It's not that being able to serve as a grittier-type player means a guy can't have skill, but playing both roles at once is actually something that's fairly rare in the NHL. In the meantime, a team that doesn't want to fill its 4th line with plugs has space for eight skill guys. Making space for a guy who can hold his own and play effectively on the penalty kill to take one spot from the 4th line leaves room for seven.

It's important to note that just because a guy isn't in an overlap doesn't mean he's actually any more expendable or less useful. In fact, I think the relative positioning of three of those players works as a benefit to them. One because he's pretty close to where you'd want a player of his position/skillset (Abdelkader) and the other two because of how NHLers develop.


Players tend to gravitate towards the center of this as they age and develop (and also as they slow down in skill). Not everybody does this though. There are two ways a player won't draw closer to the center from year-to-year.

  1. The player is so good where he is that the sheer level of the skill/usefulness overcomes this gravity. The coach uses him for what he does well and he fits his role exceptionally compared to a more-versatile replacement-level role player. Some players can and will do this for an entire career, but other times...
  2. The player's shortcomings in other areas overcome the returns on his specialty and he loses his job in the NHL to a more well-rounded player or to one who does his specialty better.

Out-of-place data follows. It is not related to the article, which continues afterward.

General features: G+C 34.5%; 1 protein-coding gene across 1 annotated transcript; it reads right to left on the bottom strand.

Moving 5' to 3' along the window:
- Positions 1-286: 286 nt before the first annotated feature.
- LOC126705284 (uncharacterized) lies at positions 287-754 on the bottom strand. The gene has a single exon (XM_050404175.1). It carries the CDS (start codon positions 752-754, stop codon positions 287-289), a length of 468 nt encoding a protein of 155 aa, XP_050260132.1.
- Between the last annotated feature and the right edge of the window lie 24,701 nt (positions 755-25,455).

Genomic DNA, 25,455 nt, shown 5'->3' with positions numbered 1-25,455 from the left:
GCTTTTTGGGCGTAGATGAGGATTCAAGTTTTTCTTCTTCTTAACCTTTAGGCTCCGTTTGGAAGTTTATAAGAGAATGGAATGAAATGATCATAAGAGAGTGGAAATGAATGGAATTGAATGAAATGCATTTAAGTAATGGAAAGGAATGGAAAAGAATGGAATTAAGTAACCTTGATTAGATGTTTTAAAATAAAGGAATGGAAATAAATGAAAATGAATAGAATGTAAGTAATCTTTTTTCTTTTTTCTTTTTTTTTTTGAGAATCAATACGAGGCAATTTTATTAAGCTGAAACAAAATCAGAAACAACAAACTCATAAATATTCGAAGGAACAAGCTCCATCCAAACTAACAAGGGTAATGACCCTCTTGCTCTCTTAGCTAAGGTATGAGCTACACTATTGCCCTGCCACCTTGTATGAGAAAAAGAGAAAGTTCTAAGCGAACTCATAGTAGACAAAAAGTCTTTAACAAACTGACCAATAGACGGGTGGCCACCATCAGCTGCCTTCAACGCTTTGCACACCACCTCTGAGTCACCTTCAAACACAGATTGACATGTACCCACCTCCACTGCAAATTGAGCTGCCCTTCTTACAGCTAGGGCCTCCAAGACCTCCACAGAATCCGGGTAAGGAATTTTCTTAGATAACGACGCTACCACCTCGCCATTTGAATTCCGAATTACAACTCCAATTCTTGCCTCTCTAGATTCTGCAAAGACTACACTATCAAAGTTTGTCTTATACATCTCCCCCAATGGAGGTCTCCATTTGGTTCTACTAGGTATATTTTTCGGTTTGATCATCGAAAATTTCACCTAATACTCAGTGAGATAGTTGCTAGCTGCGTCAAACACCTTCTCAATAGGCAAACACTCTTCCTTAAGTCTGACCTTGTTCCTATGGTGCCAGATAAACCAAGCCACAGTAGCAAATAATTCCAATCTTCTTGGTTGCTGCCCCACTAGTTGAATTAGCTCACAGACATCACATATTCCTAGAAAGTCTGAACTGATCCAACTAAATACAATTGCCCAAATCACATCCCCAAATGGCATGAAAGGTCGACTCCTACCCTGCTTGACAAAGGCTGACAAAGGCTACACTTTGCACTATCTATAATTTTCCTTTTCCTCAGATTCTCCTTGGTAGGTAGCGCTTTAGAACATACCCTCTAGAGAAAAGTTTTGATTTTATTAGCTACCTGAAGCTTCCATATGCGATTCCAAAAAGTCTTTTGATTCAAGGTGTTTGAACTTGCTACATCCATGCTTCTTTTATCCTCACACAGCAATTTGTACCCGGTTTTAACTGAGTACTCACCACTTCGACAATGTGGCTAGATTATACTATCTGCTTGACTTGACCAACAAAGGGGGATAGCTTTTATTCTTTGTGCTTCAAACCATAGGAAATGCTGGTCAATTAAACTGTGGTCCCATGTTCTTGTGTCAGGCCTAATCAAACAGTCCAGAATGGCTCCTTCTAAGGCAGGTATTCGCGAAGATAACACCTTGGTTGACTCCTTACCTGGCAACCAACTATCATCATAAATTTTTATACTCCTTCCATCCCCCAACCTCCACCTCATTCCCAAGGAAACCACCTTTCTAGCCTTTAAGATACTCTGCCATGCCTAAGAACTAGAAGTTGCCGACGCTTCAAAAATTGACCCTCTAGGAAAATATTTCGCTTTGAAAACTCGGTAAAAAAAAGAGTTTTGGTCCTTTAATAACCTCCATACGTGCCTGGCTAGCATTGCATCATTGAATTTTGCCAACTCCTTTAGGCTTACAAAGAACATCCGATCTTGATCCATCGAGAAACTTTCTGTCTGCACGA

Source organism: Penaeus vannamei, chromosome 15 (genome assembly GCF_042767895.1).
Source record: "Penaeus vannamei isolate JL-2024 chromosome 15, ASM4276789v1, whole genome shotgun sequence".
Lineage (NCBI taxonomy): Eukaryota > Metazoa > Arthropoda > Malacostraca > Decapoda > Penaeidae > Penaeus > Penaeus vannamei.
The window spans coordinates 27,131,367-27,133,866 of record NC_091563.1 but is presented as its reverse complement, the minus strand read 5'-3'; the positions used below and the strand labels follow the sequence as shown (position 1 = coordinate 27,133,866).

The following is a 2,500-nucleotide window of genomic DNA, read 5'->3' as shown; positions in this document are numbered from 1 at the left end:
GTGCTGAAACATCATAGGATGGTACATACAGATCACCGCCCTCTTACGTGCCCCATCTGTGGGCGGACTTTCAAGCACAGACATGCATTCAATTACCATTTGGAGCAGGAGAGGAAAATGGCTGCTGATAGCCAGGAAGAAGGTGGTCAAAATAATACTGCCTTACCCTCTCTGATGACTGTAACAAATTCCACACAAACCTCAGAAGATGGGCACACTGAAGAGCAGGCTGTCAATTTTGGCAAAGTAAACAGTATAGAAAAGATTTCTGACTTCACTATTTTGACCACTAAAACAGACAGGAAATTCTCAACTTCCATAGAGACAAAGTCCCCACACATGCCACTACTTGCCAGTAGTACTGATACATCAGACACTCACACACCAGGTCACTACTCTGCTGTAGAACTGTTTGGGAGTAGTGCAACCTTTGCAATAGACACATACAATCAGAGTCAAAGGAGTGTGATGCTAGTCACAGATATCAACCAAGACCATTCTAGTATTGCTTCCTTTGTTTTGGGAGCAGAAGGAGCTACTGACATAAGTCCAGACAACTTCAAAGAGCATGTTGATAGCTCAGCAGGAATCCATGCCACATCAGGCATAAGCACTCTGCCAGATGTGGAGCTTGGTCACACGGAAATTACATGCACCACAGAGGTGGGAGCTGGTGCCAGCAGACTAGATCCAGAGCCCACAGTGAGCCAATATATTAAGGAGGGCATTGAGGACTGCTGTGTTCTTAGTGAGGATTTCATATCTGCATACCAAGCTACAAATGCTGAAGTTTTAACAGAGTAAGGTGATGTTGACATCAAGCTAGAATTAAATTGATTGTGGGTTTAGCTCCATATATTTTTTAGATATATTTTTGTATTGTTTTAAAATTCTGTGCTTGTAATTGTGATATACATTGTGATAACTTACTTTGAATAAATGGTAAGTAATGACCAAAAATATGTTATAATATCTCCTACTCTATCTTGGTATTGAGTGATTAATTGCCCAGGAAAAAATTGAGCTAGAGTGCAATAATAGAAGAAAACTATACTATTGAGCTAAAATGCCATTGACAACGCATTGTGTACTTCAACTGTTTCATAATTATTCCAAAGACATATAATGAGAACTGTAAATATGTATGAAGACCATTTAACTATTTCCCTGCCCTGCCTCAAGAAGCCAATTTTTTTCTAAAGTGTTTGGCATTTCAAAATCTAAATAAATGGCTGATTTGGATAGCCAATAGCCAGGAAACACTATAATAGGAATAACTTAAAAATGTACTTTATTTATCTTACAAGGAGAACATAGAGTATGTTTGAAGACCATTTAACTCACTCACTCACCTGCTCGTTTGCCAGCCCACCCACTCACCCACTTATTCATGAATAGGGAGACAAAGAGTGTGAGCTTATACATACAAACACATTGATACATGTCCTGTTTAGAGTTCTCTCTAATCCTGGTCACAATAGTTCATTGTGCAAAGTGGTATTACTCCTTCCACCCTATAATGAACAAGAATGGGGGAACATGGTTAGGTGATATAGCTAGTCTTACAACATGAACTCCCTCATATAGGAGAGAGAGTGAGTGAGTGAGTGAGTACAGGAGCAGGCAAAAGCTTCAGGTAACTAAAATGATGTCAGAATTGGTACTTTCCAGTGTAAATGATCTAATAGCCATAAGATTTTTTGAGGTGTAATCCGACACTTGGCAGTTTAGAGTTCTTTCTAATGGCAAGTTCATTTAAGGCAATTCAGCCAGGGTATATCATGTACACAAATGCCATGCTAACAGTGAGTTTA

The pull to the middle is generally stronger for young prospects as well. For guys like Nyquist and Tatar, they will naturally get better at dealing with the speed & physicality of the NHL as they play more games against NHL-level competition. Neither of them are likely to develop into a dominant well-rounded players in the mold of Datsyuk and Zetterberg this year (or even next year, if it happens at all), but if they can at least closely track their development (from pretty similar locations on the chart to begin their careers), they should be fine.

Players can and will cross over lines into hybrid roles, but it's pretty rare when a player gets far enough away from his "home" skillset to be considered something primarily other than that (Franzen turning from a most-defensive center into a goal-scorer might be one of those examples). I'd say it's even rarer for a skill player to become less than that.

For this reason, I'm less concerned about the long-term plan involving Gustav Nyquist and Tomas Tatar. I'm not entirely confident because sometimes unfortunate circumstances can lead to less-than-ideal situations with putting together a team, but when it comes to the way the Wings play under Mike Babcock, it seems like the excess among the team's 17 forwards is coming from the bottom of the diagram and that there's enough room for those at the top.

After all, the old saying goes that you can't teach skill. Seems Ken Holland agrees.